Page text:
Transportation sector reliable for integrator income
The PrePass System, directed by ACS vice president Donald Hubicki, can track trucks traveling the highways from a van.
(Washington Technology photo by Henrik G. de Gyor)
The transportation industry is generally more stable than other state and local sectors because it is not funded through general revenues, but through specialized taxes and user fees, according to industry officials.
"It doesn't go through the boom-and-bust cycle of other programs," said Michael Huerta, senior vice president of transportation systems and services for Dallas-based Affiliated Computer Services Inc.
Two high-demand programs that have sustained this sector are advanced traffic management systems and electronic toll programs.
Lockheed Martin Corp., Bethesda, Md., is deploying advanced traffic management systems to monitor, control and speed the flow of traffic in Pittsburgh, Houston and Fort Worth, Texas. The company also hopes to participate in a four-year, $10 million federal-state partnership funded by the Transportation Department for the model deployment of a surface transportation security and reliability information system, said Robert Franklin, a manager with Lockheed Martin Transportation Systems.
One of the leading companies in electronic toll collection and permitting for trucks has been Dallas-based ACS. The company inherited a robust business in both areas as a result of its acquisition of Lockheed Martin IMS in July 2001.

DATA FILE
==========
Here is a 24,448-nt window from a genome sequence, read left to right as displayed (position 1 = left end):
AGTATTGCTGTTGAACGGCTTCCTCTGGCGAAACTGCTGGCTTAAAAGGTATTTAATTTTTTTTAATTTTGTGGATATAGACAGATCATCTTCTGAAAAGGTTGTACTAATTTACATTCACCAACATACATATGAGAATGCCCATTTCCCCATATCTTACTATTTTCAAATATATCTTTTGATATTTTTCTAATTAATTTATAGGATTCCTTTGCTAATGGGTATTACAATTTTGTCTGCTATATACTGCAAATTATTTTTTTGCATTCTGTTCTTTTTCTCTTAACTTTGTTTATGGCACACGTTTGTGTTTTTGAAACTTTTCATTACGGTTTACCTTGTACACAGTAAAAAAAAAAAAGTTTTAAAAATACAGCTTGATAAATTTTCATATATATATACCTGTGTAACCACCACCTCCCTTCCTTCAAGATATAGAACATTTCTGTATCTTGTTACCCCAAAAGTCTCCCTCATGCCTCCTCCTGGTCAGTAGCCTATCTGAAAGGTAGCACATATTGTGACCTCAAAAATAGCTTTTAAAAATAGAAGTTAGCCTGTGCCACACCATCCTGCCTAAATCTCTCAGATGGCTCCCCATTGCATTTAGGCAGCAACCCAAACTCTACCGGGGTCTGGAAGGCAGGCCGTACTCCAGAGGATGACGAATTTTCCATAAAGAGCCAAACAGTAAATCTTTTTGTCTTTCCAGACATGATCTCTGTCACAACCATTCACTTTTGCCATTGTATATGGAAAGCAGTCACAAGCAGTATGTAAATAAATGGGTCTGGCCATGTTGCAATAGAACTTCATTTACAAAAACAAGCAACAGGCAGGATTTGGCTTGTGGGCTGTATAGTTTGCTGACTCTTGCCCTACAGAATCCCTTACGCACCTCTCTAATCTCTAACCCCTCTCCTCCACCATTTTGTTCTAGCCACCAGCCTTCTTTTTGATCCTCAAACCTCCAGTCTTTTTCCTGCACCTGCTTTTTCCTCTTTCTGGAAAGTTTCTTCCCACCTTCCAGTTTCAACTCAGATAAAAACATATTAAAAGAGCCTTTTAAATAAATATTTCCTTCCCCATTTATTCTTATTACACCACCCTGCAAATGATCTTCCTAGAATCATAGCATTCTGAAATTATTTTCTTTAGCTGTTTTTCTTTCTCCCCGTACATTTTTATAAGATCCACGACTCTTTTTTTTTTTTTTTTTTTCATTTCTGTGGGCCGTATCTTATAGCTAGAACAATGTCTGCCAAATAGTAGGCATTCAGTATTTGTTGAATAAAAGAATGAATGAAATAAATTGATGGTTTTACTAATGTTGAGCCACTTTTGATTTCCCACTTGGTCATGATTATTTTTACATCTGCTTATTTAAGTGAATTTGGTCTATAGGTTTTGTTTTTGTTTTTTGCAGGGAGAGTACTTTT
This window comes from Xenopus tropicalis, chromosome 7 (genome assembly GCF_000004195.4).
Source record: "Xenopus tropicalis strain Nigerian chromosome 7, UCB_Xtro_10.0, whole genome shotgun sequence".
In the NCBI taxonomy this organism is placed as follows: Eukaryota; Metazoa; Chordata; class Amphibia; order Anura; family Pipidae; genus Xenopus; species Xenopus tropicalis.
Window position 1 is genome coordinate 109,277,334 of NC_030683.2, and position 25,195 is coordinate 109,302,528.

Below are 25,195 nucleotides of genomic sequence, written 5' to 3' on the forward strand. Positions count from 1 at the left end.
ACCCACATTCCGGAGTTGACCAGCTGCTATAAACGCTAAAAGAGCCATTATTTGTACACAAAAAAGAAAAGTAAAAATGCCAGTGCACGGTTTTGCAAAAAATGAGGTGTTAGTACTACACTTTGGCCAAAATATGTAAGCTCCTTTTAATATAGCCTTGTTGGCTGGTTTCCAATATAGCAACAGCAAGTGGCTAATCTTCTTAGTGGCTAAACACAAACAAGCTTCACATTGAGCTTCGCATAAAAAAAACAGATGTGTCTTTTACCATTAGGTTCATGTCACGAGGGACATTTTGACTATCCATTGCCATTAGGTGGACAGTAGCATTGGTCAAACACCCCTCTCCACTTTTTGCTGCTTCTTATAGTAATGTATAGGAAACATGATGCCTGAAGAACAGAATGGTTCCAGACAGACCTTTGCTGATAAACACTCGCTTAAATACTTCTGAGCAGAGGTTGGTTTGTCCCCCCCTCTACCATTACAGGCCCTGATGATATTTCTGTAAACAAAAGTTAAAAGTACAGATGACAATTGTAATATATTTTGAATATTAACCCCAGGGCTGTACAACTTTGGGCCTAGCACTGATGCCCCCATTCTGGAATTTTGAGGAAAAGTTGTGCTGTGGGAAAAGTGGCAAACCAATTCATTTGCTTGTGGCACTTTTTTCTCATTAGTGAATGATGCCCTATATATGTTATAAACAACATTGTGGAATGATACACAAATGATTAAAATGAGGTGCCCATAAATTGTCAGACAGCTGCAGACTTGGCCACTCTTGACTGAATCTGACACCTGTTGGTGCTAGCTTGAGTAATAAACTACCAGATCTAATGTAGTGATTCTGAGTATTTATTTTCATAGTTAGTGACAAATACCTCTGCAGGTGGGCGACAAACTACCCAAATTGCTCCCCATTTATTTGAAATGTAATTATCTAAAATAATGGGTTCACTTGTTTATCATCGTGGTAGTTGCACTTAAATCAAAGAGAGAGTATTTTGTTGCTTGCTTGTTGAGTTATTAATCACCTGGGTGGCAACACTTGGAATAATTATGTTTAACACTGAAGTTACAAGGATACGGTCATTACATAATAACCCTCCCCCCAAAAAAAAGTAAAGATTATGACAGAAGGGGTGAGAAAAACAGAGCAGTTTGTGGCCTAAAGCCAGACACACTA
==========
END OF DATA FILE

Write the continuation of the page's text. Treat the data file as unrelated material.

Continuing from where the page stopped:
The number of customers using ACS' electronic toll collection systems has grown to 20 agencies in nine states, including California, Maryland, New Jersey, New York and South Carolina.
The largest and most successful electronic toll program is E-ZPass, which allows drivers in Maryland, New Jersey and New York to purchase a pass for a single program. The company's PrePass program is a computerized system that allows state officials to monitor the credentials and weight of trucks traveling within or across state lines. More than 200,000 trucks are equipped with transponders that allow them to pass through 208 weigh stations in 24 states if they comply with permit, safety and weight regulations.
Nevada, which has no fixed weigh stations, administers the PrePass program from a mobile van provided by ACS. Illinois and Texas also have expressed interest in running the program from similarly equipped vans.
Huerta said many prospective government customers are interested in joining electronic toll collection programs rather than having a program made specifically for their state. ACS is watching an opportunity in Florida, where state officials are expected to release a request for proposals for an electronic toll collection system similar to those in other states.
"The market isn't saturated yet. There's still a lot of growth left in these programs," Huerta said.